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Fundamental rights concerning the labour market in the European Union

The principle of free movement of people is one of the fundamentals of the European Union. Thanks to it, after Poland’s access to the European Community (including transition in some states), Poles gained the right to free access to the labour market of Member States on the same basis as citizens of these countries. All employees – citizens of the European Union Member States – have a guarantee of fair treatment. Therefore, employment and working conditions shall be the same both for local (British, French, German) as well as foreign employees. This principle is applied universally, i.e. both in the private sector (enterprises, companies) as well as public one (universities, hospitals, public service, research centres). The exception is only the right for member states to reserve certain jobs exclusively for their own citizens. This regards particularly national and local administration.

Although the right to free migration and to take up work in the EU has a very wide meaning, there are certain limitations in this respect. The member states have a right not to admit into their territory people who might pose a threat to the public order, safety or health (in case of e.g. epidemiological threat). Moreover, the right to perform specific jobs is limited, e.g. qualifications should meet the requirements of the country in which the work is performed, not the country of origin. Of course employers can require from candidates, e.g. fluency in their local language or realities − and it is truly legal.

Contract of employment

Employer has a duty to submit written information about the key terms of employment to an employee. Such information can be included in the very contract of employment or in a separate document. It concerns every employee hired under the contract of employment. However, in some countries persons whose total employment does not exceed one month or work less than 8 hours a week or do casual work, may not be subjected to this provision.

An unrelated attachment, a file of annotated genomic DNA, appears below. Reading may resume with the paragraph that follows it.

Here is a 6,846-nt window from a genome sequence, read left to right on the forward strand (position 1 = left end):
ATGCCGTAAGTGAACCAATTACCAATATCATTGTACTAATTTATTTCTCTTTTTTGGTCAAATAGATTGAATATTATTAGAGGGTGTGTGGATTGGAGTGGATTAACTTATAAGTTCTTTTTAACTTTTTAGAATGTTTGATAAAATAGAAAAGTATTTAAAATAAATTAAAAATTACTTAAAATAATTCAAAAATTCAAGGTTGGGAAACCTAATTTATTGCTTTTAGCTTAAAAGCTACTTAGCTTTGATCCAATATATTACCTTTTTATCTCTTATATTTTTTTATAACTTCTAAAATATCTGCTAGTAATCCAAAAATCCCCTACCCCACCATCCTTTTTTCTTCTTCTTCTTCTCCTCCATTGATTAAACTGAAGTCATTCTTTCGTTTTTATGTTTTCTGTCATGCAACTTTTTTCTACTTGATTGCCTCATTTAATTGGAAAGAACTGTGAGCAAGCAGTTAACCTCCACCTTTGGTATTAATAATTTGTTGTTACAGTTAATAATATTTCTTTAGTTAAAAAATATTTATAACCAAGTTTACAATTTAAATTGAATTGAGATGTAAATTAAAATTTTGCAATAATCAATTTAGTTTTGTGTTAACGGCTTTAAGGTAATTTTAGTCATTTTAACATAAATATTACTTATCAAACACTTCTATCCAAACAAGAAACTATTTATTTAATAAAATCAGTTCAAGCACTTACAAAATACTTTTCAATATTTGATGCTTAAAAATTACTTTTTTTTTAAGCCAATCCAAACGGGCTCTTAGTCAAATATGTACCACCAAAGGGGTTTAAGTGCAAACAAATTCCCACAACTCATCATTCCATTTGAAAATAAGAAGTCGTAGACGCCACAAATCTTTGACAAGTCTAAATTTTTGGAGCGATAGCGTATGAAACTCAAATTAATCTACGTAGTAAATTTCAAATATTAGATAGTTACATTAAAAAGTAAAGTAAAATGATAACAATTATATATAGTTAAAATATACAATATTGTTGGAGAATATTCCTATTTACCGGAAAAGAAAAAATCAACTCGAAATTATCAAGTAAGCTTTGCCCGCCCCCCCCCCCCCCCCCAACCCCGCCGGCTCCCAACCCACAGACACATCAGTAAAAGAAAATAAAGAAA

Every agreement should contain at least the following elements:

  • description of the parties (who is the employer, and who the employee);
  • specification of the workplace;
  • description of the placement – job title;
  • starting date and duration of employment;
  • working time;
  • paid leave duration;
  • notice period;
  • remuneration basis and list of the remuneration components;
  • salary date and frequency.

Moreover, in case of workers assigned to work abroad (i.e. employed in Poland but performing their duties temporarily outside the country), the contract of employment should additionally include:

  • working time abroad;
  • amount of cash expenses to be paid during the period the job is performed;
  • currency of salary;
  • terms concerning employee’s return from the international assignment.

Bear in mind that in many European Union countries not only qualifications but also a substantiated education are important when signing employment contract or negotiating its terms and conditions. Diplomas and certificates can be essential, therefore one should hold them. Recognition of the acquired qualifications in a given state can be an additional difficulty – this one often requires the documents to be formally recognised.

Social insurance

The scope of benefits covered by social insurance in particular member states is diversified. However EU general rules include:

  • health care – related to both direct benefits (medical appointments, health centres, hospitals, medication) and cash benefits (sick benefit) − depending on law in a given country;
  • welfare benefits – their amount depends on the contribution made by employee or employer to the local insurance fund;
  • social security – terms of granting it are determined by the regulations of the country of residence,
  • pension – depending on the system in a given state, it is paid from special funds of the state institutions or in connection with other pension funds.

Social security contributions should be paid in the country in which the work is performed.

Health insurance during job search

European Union Member States accept health insurance bought by the EU citizens in their mother countries. It is worthwhile purchasing the European Health Insurance Card already in Poland before the travel to work. It gives right to use health care services until one takes up a job or start a business activity outside Poland. The card is issued by the National Health Fund. One should submit the application in the competent branch with jurisdiction over the place of residence.


Provisions concerning taxes are not standard for all EU Member States. That means they are subjected exclusively to the internal decisions of Member States. The states conclude mutual agreements on avoiding double taxation. The agreement specifies the rules of selection of the state in which tax is to be paid. One can search for specific information at Internal Revenue Service and the Ministry of Finance.

Return to Poland

People coming back to their country after a longer stay abroad should care for bringing necessary documents. In particular, one should remember to: 

  • make sure whether you need some certificates from the social insurance system;
  • collect all documents and certificates from the local pension scheme;
  • care for employment record and other certificates and letters of recommendation related to international career;
  • collect the patient summary form from the doctor;
  • hold all certificates of paid taxes.

Sławomir Krenczyk